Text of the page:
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Springville village board updated on wastewater treatment plant aftermath

By Kellen M. Quigley

Ten days after the incident at the village of Springville wastewater treatment plant, the Board of Trustees were updated on what happened and what needs to be done moving forward.

At Tuesday’s regular village board meeting, Rich Zifra, chief operator at the treatment plant, was there to explain the situation and answer any questions about the plant.

“No one feels worse about this than me because I’m the chief operator and responsibility falls on me for that,” he said. “Trust me, if this could have been prevented this, it would have been prevented. It could have happened at any time.”

However, Zifra said he wasn’t entirely surprised it did happen.

Two weeks earlier, he said they had been having some issues at the plant at they were in the process of trying to remedy it.

“We did contact the manufacturer to let them know and to look for direction from there,” he said. Zifra said it took a couple days for the manufacturer to return his calls to find how they should proceed. He said that began Jan. 30.

“There was greater than 5 percent methane within the air that holds up that dome, and underneath that is a bladder that holds in the methan,” he explained. “On Feb. 1, I noticed the center column that floats on top of the dome was a foot higher than it should be.”

Zifra said he determined the gas pipes were frozen, choking off the line that allows the gas to go through. He said he needed to pour hot water over the pipes to

On Feb. 4, Zifra said he ran fans in the digester for six hours to purge the system and then ran it in normal operation. The next day, the methane levels were up again so he ran one fan to clear the system. He said one fan couldn’t hold back the methane gas on both digesters.

“Then we know what happened on Saturday the 9th,” he said.

Zifra said the issue could be traced back to July of 2011 when a line that goes through the digester broke, which could have cost at least $50,000 to fix. He said he came up with a makeshift repair that could feed gas through the system that cost about $700 rather than the tens of thousands to fix it.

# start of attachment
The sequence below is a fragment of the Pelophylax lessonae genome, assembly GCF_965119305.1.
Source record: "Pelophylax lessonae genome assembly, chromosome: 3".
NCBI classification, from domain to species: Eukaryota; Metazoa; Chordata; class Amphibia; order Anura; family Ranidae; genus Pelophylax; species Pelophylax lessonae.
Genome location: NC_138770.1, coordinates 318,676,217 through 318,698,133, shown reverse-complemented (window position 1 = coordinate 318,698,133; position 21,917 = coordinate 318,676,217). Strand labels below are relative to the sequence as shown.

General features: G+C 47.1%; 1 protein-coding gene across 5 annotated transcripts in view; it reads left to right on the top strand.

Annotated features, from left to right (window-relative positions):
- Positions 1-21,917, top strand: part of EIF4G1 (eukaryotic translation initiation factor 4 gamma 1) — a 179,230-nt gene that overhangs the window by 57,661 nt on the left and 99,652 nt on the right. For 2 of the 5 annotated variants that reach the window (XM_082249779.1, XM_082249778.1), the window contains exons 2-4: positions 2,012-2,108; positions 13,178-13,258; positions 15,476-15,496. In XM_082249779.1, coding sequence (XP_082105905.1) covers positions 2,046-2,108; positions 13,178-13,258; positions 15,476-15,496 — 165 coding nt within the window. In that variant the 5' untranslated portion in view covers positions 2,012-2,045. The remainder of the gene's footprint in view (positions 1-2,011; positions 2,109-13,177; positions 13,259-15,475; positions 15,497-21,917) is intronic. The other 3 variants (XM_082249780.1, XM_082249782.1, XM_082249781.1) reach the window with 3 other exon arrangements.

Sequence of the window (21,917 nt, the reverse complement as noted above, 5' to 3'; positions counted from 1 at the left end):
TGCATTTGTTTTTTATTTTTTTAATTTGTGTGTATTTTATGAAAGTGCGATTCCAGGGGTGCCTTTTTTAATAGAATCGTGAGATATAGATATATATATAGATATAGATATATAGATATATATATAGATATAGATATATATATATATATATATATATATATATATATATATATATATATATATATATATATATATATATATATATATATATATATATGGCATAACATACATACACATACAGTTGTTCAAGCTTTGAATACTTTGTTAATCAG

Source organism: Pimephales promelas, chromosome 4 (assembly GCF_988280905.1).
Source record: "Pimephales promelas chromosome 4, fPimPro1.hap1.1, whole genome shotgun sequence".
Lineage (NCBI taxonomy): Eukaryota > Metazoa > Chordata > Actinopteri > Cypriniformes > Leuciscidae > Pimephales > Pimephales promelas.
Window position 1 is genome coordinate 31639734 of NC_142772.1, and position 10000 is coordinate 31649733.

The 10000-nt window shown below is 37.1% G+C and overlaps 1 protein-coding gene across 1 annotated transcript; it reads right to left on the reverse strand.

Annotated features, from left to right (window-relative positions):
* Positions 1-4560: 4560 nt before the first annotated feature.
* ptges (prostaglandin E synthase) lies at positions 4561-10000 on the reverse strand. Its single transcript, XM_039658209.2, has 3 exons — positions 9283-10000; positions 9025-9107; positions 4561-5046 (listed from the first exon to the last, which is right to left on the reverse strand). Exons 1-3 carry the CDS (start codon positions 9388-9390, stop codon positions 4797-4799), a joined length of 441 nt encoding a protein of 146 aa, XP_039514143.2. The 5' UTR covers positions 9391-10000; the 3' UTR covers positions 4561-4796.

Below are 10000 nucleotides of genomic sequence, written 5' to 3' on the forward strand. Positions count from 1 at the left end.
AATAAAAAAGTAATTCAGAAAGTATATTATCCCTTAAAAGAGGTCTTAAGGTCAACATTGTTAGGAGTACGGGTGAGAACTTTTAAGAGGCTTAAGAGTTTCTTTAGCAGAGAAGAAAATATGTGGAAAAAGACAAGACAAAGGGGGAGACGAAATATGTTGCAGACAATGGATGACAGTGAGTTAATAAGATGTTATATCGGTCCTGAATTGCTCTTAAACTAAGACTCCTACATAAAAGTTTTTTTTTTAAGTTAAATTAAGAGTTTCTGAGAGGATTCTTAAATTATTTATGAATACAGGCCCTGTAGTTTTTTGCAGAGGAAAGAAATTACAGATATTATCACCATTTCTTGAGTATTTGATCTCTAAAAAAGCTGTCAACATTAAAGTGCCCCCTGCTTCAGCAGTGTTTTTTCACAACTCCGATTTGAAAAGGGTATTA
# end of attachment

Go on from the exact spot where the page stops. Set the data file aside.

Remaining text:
“When I decided to do this modification, I contacted the manufacturer and they thought it was a great idea,” Zifra said. “I also ran it by the DEC and they thought it was a great idea, too.”

He said the only incident happened about four years ago on a day much colder than when the plant malfunctioned Feb. 9.

Mayor William Krebs said that because the digester helps reduce the amount of waste coming out the the plant that the village has to dispose of, the incident didn’t affect the operation of the plant actually treating the wastewater.

“It’s like a second stage all by itself,” he said. “What has been affected is this our ability, through this digester, to reduce the amount of sludge we have to transport.”

Krebs said it’s similar to a green initiative to have the digesters and it’s economical to the village that it operates.

Village trustee Alan Chamberlain wondered if the manufacturer has updated the system so that the village can better monitor if there is an issue in the future.

Zifra said the village’s digester is the last one the manufacturer installed before moving to a new type of system.

Krebs said when a new cover was installed on the secondary digester, all the controls were updated.

DPW Superintendent Ken Kostowniak said the plans moving forward are to replace the cover.

“It’s going to look ugly for a while,” he said. “The dome is going to be torn up with the cover hanging down, but we’re going to leave it like that.”

Kostowniak said the village got quotes for a new cover earlier in the week. He said they’re hoping for a fast bid process to get the repairs done soon.

“We’re going to talk about it more with our engineer,” he said. “They’re going to do a study on it and give us our best choices.”

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